JM: There weren’t any physical routines that needed to be consistent, it was more about getting my head right—making sure my pre-game warm-up gave me confidence going into the game. Or better said, making sure I felt confident going into the game. I never found one way in particular to do this. It could be something different every time. If I wasn’t as focused as I needed to be, I needed to find a reason to convince myself I was playing in game seven of the World Series. Or if I wasn’t confident in myself, I would take a round of batting practice and envision every line drive or hit as a game-winning hit. Mentally, I would put myself in situations that could boost my confidence or increase my focus. 

CH: What would you do to increase your confidence?

JM: Remind myself of times I was successful. Sometimes that would include reading old newspaper clips or watching old video.

CH: What was your why? What drove you to be a top performer?

JM: I always played with a chip on my shoulder. Like I had something to prove. I was constantly reminded of the people who didn’t think I was any good or didn’t recruit me. I was too small, no power, no speed (which was all true). Conversely, I wanted to prove right those people that did believe in me, and I wasn’t going to let them down.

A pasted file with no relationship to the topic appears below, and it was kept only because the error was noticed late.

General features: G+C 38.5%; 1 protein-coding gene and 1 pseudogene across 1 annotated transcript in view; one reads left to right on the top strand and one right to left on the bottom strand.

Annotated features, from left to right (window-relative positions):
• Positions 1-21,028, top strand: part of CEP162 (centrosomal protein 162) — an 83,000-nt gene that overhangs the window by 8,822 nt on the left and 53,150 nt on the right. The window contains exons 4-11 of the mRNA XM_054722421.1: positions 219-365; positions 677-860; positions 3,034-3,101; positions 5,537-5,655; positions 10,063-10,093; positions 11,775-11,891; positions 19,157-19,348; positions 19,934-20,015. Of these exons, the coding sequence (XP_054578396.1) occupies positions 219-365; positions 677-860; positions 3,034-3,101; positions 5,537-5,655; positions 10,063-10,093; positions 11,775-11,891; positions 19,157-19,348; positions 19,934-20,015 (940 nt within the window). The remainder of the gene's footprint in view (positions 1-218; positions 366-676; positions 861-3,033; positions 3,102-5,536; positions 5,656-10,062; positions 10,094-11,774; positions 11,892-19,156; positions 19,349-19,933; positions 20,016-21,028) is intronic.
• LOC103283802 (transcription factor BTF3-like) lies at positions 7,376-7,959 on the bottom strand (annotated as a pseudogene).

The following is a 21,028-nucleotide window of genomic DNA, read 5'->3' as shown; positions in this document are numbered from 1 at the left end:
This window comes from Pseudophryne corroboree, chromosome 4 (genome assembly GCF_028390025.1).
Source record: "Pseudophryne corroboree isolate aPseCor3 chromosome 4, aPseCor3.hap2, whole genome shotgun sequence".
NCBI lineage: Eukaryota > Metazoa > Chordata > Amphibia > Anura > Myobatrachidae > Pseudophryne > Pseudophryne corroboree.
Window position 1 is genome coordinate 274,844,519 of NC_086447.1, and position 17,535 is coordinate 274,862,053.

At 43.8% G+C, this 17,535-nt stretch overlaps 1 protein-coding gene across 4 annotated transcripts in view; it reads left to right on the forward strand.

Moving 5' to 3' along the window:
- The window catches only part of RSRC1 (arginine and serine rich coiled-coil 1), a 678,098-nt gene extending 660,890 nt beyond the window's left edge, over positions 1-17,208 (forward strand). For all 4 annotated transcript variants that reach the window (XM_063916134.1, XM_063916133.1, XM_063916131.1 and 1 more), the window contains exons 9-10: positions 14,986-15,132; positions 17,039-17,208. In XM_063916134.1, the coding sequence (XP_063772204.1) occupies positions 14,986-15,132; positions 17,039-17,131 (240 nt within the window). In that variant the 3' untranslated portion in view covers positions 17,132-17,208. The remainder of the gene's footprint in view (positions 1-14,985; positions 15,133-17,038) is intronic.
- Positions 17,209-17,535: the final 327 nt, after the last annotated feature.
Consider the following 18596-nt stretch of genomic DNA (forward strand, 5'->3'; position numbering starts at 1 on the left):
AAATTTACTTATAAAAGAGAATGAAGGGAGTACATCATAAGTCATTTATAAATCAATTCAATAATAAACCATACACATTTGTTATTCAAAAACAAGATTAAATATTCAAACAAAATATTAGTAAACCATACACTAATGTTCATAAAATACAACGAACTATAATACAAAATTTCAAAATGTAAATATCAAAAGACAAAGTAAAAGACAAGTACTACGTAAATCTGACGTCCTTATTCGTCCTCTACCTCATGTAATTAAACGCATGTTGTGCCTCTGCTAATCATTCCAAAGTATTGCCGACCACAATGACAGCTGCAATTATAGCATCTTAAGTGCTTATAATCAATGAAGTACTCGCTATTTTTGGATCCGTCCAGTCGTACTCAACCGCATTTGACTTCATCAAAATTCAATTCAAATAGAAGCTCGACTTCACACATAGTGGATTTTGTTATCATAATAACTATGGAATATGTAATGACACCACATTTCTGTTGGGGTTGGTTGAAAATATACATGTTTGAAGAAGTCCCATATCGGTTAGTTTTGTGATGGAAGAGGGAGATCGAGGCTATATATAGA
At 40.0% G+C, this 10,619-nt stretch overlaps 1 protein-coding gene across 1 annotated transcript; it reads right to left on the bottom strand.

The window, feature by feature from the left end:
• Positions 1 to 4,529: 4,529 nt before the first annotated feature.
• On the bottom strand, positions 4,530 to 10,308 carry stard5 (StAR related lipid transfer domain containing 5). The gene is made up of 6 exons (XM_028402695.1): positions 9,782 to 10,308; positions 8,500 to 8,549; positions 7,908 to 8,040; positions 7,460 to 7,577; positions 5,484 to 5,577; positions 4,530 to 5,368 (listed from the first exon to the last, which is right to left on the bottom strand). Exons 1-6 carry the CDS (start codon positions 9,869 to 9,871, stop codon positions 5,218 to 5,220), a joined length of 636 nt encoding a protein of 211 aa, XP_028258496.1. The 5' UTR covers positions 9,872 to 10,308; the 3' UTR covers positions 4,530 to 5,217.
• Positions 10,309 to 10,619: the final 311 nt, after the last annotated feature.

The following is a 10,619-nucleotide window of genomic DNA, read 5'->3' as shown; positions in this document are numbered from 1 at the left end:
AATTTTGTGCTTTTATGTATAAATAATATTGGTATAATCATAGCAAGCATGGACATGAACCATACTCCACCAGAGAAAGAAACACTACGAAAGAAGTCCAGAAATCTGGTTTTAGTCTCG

CH: If you could go back in time, what advice would you give your younger self?

JM: So much. Here are a few [pieces of advice]:

Talent doesn’t make people successful in athletics. A lot of athletes can get by on talent alone early in their careers, but eventually that catches up to them as the level of competition catches up. Don’t get me wrong, talent can take you a long way, but of the truly great athletes I have been around, they haven’t made it to where they are on talent alone. Just because they can run fast, jump high, or throw hard, doesn’t mean they will be successful in athletics.  

Don’t focus so much on your weaknesses. Be the best at something whether it’s base running, bunting, fielding, route-running (football), etc. I often lost sight of what I was great at and only practiced things I struggled with, and inherently my strengths became less of an asset.

Don’t try and be someone else. Every athlete is different. There isn’t one way to hit a baseball.  Yes, there are techniques related to baseball (and hitting specifically) that are perceived to be more effective. However, that doesn’t necessarily mean they work for you. Know your strengths and build off of that. 

Lastly, don’t worry about things you can’t control.

Thank you for reading! To gain more insights and tools to win the inner-game, check out my new book Master Your Mindset, and learn how to take your game and life to the next level.  ORDER HERE

Collin Henderson